There are these two young fish swimming along, and they happen to meet an older fish swimming the other way, who nods at them and says, “Morning, boys, how’s the water?” And the two young fish swim on for a bit, and then eventually one of them looks over at the other and goes, “What the hell is water?”
– David Foster Wallace, This Is Water
This is a short parable that the late writer, David Foster Wallace, used to start off his famous speech titled “This Is Water”. The parable explains that sometimes the most important, universal and inescapable realities are the realities that are the hardest to see, experience, and talk about.
Often, we are too busy with our own problems and the mundanities of our own lives to acknowledge others around us, and to immerse ourselves in their stories. We all have a default setting that tells us to assume simple things about others and concern ourselves only with our own lives. It is easy to go into this default setting because everything that we experience can only be felt by ourselves in our own shoes. Think about it: you can really only know how you feel and think and in your lifetime you can only go through life experiencing it as you do, not through the eyes of others. Yet, this should not be an excuse to constantly enslave yourself to this dead-eyed, dead-brained mode of thinking.
We have to constantly remind ourselves to move away from this default setting of ours, the setting that makes us selfish and individualistic in the actions we take in day-to-day life. Next time you are on a crowded MRT, instead of complaining about how tired you are or how uncomfortable it is, take some time to appreciate that every person in the MRT has a story behind their quiet and unspeaking exteriors. Maybe that girl who just pushed you needs to hurry to the hospital to visit her sick mother, or that man who is talking loudly into his phone is talking to his wife back home in another country, whom he misses so, so much because he hasn’t seen her in many years. It is often too easy to succumb to our own thoughts and aspirations, without immersing ourselves in the stories of others.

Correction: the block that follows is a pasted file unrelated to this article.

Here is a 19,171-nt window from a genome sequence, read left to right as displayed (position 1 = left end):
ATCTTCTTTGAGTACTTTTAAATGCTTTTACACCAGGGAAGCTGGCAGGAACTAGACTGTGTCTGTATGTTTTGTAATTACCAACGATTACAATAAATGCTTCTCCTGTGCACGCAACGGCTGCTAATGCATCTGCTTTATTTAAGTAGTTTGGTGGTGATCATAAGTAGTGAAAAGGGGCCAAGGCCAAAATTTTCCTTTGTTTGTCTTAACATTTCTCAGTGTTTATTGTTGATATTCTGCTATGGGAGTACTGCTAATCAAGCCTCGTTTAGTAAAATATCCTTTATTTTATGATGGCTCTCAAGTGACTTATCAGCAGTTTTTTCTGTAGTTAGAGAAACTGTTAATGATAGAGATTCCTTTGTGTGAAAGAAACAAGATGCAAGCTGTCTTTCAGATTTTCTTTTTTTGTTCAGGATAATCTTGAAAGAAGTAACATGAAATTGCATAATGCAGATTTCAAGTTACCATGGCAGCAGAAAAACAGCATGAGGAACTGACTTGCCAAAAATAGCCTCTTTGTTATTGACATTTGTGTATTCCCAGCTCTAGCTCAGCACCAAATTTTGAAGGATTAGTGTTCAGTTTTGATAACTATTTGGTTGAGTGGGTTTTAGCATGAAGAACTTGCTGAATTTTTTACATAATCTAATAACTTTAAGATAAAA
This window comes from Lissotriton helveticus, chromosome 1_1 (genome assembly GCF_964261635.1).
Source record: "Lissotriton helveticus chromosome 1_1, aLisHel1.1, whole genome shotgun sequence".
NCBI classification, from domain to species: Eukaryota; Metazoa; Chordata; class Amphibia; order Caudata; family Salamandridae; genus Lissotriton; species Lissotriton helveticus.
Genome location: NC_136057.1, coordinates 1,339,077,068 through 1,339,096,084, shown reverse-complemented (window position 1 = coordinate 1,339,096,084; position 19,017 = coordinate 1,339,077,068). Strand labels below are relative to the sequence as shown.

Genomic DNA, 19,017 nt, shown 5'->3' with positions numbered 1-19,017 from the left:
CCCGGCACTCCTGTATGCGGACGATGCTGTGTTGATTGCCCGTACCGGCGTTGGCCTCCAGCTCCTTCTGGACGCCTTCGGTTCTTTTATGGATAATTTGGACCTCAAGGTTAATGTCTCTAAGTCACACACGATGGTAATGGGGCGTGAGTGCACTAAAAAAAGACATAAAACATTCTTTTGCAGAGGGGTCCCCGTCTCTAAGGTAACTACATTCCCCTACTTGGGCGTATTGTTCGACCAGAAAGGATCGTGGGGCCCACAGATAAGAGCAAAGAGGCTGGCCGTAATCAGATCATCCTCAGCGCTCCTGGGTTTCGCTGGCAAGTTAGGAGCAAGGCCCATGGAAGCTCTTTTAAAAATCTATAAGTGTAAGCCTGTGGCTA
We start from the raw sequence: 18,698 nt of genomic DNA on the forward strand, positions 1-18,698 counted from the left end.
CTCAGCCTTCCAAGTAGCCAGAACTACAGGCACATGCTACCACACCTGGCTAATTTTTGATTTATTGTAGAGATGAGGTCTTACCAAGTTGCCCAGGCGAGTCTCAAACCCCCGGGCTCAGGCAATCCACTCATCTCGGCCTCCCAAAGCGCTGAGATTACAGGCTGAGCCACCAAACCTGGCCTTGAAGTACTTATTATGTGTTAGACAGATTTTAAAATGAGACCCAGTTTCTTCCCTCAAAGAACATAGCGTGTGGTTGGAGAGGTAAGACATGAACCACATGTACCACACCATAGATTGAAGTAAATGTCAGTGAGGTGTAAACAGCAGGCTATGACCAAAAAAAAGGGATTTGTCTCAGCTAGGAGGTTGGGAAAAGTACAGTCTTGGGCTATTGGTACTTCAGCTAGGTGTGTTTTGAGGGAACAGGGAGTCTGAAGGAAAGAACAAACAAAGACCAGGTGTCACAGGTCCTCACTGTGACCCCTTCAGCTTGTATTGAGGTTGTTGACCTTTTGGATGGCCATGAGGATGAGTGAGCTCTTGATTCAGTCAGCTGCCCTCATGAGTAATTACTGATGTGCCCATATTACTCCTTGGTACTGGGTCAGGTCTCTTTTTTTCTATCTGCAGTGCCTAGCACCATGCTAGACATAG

Hair For Hope is just another opportunity for us to begin thinking, feeling, and viewing the world from the eyes of others. Although we do know that there is no amount of shaving or reading up that can come close to the experiences of a child cancer patient, the symbolic and physical act of shaving one’s head is a step forward in choosing to empathize, and a conscious choice to move away from our own default settings. By shaving, a shavee chooses to put aside societal norms, their own egos and their own default settings to stand in solidarity with children suffering from cancer. They make a bold statement that child cancer patients have the potential to be anyone they want to be, and that their cancer is not merely a limitation, but a testament to their strength and dignity.
We can achieve greater empathy towards patients not only by shaving, but also by advocating for and educating ourselves about the cause. By doing so, we choose to be spend more time getting to know the human stories behind an issue that can often be compressed into statistics and numbers. We get to learn about the survivors of child cancer, and the current patients who continue to fight through countless hours of treatment and therapy to achieve the dreams and goals that come much easier to us. We learn to become more compassionate and caring individuals, who move beyond thoughtless donations and careless remarks. Hair For Hope is much more than just an event where people shave their hair. It is an honest, loud and sincere statement to childhood cancer patients that there are people who believe in their strength and are willing to involve ourselves in their stories, in whatever ways we can.
So thank you to Little Flower Hut, for being part of Hair for Hope in your own way, for showing support to these brave souls. Support counts, and any financial aid provided to Children’s Cancer Foundation goes a long way too – to fund chemotherapy, education, psychological aid, and a wide range of programmes for these patients. Ultimately, life is about giving in ways we can, so thank you for all you have contributed.
Details of RI Hair for Hope:
Date: 12 May 2016
Time: 2pm – 6pm
Venue: Raffles Institution Multi Purpose Hall